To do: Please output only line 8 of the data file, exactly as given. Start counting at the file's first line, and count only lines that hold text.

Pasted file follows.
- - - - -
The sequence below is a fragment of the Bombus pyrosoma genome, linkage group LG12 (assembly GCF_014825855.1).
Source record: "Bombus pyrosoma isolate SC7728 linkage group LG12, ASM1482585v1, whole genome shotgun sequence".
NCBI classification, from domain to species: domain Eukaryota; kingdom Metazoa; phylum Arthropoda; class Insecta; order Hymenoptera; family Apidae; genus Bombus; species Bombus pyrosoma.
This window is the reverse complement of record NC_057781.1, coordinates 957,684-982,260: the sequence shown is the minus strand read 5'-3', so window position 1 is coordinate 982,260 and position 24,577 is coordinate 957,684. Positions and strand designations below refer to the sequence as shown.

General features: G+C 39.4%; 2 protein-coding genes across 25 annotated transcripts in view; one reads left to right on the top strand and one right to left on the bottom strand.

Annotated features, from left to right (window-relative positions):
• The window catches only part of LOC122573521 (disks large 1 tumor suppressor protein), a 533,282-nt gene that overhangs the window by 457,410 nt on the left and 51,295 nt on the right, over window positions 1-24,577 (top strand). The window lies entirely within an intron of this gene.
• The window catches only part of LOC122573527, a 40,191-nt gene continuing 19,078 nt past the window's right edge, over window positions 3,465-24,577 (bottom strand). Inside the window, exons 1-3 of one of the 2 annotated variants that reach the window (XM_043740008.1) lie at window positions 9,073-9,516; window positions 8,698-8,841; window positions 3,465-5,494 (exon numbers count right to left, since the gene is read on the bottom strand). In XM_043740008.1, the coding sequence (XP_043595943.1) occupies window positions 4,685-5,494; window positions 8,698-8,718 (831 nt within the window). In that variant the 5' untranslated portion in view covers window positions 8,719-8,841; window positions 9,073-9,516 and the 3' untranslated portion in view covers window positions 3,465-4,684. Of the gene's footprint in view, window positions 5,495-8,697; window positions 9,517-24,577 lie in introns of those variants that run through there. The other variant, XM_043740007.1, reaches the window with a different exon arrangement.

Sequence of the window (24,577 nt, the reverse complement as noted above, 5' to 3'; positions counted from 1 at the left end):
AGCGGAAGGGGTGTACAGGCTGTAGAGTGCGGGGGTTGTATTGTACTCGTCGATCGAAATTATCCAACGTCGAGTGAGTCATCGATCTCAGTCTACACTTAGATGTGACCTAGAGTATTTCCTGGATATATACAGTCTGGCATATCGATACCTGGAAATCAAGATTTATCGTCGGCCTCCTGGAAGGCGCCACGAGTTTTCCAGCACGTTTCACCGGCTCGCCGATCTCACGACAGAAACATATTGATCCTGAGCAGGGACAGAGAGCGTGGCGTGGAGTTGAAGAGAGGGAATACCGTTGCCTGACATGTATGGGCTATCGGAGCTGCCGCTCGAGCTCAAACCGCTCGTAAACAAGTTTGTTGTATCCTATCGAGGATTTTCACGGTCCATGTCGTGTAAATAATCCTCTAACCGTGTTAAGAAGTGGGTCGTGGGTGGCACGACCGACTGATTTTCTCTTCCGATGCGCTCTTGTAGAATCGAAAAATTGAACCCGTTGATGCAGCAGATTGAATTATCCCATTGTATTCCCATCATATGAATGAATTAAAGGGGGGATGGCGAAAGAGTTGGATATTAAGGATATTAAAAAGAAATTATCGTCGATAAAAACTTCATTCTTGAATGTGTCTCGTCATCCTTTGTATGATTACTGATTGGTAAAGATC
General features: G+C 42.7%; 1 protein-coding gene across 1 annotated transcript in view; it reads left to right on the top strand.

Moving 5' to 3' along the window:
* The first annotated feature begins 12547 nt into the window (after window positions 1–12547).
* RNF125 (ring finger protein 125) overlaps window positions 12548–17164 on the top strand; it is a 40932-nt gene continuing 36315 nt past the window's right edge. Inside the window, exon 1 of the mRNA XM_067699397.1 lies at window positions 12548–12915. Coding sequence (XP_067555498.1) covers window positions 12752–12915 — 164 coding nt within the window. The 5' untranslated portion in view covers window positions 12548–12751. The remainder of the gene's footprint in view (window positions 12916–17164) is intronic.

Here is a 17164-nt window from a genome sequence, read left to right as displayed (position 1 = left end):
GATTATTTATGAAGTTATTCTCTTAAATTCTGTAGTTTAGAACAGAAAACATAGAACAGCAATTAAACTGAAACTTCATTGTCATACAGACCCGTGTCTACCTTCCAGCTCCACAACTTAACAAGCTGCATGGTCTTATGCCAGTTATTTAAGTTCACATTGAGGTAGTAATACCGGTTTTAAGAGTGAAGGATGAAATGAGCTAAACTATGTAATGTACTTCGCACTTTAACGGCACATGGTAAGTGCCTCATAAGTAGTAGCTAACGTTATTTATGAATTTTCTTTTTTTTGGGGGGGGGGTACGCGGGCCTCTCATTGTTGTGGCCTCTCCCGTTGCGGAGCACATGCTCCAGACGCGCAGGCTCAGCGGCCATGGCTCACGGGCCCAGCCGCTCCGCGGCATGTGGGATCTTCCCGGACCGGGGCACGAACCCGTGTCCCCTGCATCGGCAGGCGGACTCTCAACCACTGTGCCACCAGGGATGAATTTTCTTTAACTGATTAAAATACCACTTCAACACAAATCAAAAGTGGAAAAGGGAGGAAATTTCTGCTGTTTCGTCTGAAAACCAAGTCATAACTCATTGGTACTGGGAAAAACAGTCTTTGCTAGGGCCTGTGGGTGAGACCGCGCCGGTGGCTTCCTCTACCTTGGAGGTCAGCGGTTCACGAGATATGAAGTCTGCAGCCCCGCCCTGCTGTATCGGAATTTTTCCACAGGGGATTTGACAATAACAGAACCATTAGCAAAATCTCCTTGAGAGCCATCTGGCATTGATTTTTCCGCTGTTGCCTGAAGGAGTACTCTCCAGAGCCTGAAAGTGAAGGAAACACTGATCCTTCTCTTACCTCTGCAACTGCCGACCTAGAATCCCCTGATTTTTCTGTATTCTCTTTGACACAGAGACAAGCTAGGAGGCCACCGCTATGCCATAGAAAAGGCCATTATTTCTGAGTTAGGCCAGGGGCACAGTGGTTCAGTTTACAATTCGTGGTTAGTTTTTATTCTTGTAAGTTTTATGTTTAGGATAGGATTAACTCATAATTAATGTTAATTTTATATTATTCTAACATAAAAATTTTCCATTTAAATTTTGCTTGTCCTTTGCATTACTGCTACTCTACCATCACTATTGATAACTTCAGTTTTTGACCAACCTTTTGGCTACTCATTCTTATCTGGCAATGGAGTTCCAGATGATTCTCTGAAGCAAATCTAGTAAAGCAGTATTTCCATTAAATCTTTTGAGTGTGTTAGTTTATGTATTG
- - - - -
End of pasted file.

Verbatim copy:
• The window catches only part of LOC122573527, a 40,191-nt gene continuing 19,078 nt past the window's right edge, over window positions 3,465-24,577 (bottom strand). Inside the window, exons 1-3 of one of the 2 annotated variants that reach the window (XM_043740008.1) lie at window positions 9,073-9,516; window positions 8,698-8,841; window positions 3,465-5,494 (exon numbers count right to left, since the gene is read on the bottom strand). In XM_043740008.1, the coding sequence (XP_043595943.1) occupies window positions 4,685-5,494; window positions 8,698-8,718 (831 nt within the window). In that variant the 5' untranslated portion in view covers window positions 8,719-8,841; window positions 9,073-9,516 and the 3' untranslated portion in view covers window positions 3,465-4,684. Of the gene's footprint in view, window positions 5,495-8,697; window positions 9,517-24,577 lie in introns of those variants that run through there. The other variant, XM_043740007.1, reaches the window with a different exon arrangement.